Against all odds – after a troubled pre-production process – 2015’s Ant-Man became a giant success upon its release. Having been so warmly embraced by fans, it came as no surprise when a sequel was quickly announced, but what was astonishing, was the fact that with the sequel – titled Ant-Man And The Wasp – Marvel would evidently be giving more space to female characters. This is a marked improvement upon the rest of the Marvel Cinematic Universe, and this progress was further enhanced with the announcement that Michelle Pfeiffer would join the cast, in the role of Janet van Dyne.
The Golden Globe winner is a bona fide icon of cinema, with three Academy Award nominations to her name. But, she’s also, very specifically, an icon of comic book movies. Back in 1992, she delivered a pitch-perfect performance as Selina Kyle/Catwoman in Tim Burton’s Batman Returns – which remains one of the most significant female roles performed in a comic book movie to this day. Now, she returns to the sub-genre in a role that’s equally weighty, in terms of its place in the firmament of the source material.
In the Marvel comic books, Janet van Dyne is the original Wasp and partner of Hank Pym. She’s also a founding member of the Avengers (and even came up with the name) and has led that team, repeatedly, for a number of years. She’s a very powerful superhero and has had a long and auspicious career inside the pages of many comic book series. For those that are fans of the comic books themselves, her absence in the Marvel Cinematic Universe had been notable – and was explained in Ant-Man as being the result of her being trapped in the Quantum Realm for 30 years, after a mission went wrong. The plot of that movie has Scott Lang enter the Quantum Realm and return safely, though – so speculation immediately began as to whether he might yet be able to retrieve the lost Janet.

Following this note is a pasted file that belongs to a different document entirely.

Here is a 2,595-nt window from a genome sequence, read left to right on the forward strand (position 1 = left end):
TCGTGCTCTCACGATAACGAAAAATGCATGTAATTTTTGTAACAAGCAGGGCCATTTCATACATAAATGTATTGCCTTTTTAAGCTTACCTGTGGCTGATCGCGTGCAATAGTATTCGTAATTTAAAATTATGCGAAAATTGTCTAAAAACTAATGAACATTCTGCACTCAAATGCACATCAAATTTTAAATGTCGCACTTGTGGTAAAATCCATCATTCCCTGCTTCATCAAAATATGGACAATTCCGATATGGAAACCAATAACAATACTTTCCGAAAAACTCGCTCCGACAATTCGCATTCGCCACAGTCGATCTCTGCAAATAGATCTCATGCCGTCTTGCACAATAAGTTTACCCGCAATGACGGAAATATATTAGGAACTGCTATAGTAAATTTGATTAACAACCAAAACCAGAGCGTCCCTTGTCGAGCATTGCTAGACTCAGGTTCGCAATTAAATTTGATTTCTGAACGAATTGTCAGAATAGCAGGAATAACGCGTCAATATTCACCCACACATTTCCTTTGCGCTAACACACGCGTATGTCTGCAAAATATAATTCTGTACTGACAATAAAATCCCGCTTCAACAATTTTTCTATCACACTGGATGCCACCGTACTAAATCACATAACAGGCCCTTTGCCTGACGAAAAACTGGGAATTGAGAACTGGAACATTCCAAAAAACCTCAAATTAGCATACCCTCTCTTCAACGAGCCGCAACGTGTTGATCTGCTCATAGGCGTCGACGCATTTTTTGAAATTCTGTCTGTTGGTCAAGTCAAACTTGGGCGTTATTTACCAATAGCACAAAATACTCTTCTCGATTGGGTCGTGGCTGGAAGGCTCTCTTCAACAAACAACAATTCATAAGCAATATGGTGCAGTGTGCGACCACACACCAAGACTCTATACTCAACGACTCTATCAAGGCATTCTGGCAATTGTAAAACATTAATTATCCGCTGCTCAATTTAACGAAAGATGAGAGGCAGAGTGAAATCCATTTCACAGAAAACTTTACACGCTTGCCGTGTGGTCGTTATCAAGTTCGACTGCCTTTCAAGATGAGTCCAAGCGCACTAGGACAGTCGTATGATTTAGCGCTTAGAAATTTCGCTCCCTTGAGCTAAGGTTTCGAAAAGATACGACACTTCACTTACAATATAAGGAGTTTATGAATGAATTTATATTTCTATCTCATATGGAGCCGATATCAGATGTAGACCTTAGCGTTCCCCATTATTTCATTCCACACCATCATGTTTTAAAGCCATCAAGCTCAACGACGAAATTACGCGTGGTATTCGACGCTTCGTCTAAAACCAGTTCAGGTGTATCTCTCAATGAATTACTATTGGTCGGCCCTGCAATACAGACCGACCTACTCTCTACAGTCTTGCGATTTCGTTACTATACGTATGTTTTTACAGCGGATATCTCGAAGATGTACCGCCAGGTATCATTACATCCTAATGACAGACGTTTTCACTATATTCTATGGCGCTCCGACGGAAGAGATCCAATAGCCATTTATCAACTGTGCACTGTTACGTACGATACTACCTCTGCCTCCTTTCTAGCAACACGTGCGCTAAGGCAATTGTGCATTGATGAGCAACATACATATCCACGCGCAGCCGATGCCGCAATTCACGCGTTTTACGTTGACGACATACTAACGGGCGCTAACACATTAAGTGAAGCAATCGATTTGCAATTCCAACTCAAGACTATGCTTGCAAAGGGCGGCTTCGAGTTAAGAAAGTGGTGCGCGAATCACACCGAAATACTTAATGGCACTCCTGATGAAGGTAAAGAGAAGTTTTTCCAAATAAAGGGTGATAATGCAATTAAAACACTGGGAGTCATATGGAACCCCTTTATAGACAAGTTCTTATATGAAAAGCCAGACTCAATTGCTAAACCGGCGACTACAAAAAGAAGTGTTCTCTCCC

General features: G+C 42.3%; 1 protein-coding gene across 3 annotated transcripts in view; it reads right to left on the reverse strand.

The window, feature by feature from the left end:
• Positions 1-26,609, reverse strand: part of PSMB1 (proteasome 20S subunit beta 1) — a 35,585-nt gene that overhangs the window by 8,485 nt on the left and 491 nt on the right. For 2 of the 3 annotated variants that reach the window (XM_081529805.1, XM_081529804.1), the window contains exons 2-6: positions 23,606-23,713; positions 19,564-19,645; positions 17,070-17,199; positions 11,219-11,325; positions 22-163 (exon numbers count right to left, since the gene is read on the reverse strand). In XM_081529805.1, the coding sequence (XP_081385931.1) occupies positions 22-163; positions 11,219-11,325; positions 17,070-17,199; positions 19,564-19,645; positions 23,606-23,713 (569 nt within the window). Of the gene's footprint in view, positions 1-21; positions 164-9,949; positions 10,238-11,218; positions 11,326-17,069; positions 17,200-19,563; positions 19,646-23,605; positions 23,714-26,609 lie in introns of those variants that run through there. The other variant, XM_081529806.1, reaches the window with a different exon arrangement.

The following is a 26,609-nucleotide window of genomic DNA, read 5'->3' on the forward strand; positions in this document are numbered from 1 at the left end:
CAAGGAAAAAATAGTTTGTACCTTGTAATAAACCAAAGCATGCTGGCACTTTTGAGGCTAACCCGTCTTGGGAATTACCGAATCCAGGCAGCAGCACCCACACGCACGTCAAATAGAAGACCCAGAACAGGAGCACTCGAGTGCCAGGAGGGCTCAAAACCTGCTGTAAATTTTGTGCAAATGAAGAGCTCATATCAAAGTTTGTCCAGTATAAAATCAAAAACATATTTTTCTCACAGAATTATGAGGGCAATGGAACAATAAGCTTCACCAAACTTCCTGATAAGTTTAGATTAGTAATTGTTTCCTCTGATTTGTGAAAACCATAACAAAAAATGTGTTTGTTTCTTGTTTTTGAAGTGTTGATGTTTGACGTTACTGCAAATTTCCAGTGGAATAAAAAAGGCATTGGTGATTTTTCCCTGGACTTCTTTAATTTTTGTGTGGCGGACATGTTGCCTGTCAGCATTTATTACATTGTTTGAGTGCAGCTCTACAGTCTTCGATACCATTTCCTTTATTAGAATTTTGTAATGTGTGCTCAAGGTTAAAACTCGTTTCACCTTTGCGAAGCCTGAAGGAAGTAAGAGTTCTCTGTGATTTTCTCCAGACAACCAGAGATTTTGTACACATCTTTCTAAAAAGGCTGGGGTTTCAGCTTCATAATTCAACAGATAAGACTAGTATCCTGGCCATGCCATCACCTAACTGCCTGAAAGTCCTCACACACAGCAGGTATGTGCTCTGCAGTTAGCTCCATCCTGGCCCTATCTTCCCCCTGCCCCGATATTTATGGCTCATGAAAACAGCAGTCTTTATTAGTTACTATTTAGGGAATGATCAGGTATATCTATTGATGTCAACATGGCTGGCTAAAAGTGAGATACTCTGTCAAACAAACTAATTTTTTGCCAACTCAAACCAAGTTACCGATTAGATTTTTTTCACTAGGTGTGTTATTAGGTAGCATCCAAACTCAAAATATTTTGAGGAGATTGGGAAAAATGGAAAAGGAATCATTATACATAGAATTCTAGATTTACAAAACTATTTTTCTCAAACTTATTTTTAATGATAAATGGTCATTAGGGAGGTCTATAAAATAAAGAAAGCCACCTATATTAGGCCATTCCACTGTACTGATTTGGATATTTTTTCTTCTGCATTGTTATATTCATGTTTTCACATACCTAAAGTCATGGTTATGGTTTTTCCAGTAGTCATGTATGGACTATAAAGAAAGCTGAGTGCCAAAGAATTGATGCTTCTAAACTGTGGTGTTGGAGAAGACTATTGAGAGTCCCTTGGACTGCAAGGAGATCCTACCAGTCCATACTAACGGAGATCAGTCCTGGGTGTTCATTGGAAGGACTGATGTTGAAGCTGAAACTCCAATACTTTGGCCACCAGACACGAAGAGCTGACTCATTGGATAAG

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With the casting of Michelle Pfeiffer, it’s certainly hopeful that this could be the case – since it would be a great boost to the franchise to have her dig in to a significant, perhaps recurring role. The nature and size of her part in Ant-Man And The Wasp is predictably being kept under wraps, of course, but Pfeiffer did share with Variety recently that she was drawn to the project by the script, which builds upon the tone established by the first film.
“It had this great sense of humor about it and just this unusual tone,” she says. “This new script has the same thing. It’s nicely written.”
This will be reassuring to audiences – particularly as the writing team has drastically changed. Edgar Wright, Joe Cornish, Paul Rudd, and Adam McKay were ultimately credited with writing Ant-Man, but Ant-Man And The Wasp sees Rudd joined by Chris McKenna, Erik Sommers, Andrew Barrer and Gabriel Ferrari, instead.
The question remains, though – does the title, Ant-Man And The Wasp, refer to Scott Lang and Hope van Dyne (Evangeline Lilly), or Scott Lang and Janet van Dyne? Are we about to see the birth of a new Wasp – as suggested by the credits sequence of Ant-Man – or the retrieval of an established Wasp? All will be revealed on June 29th, 2018.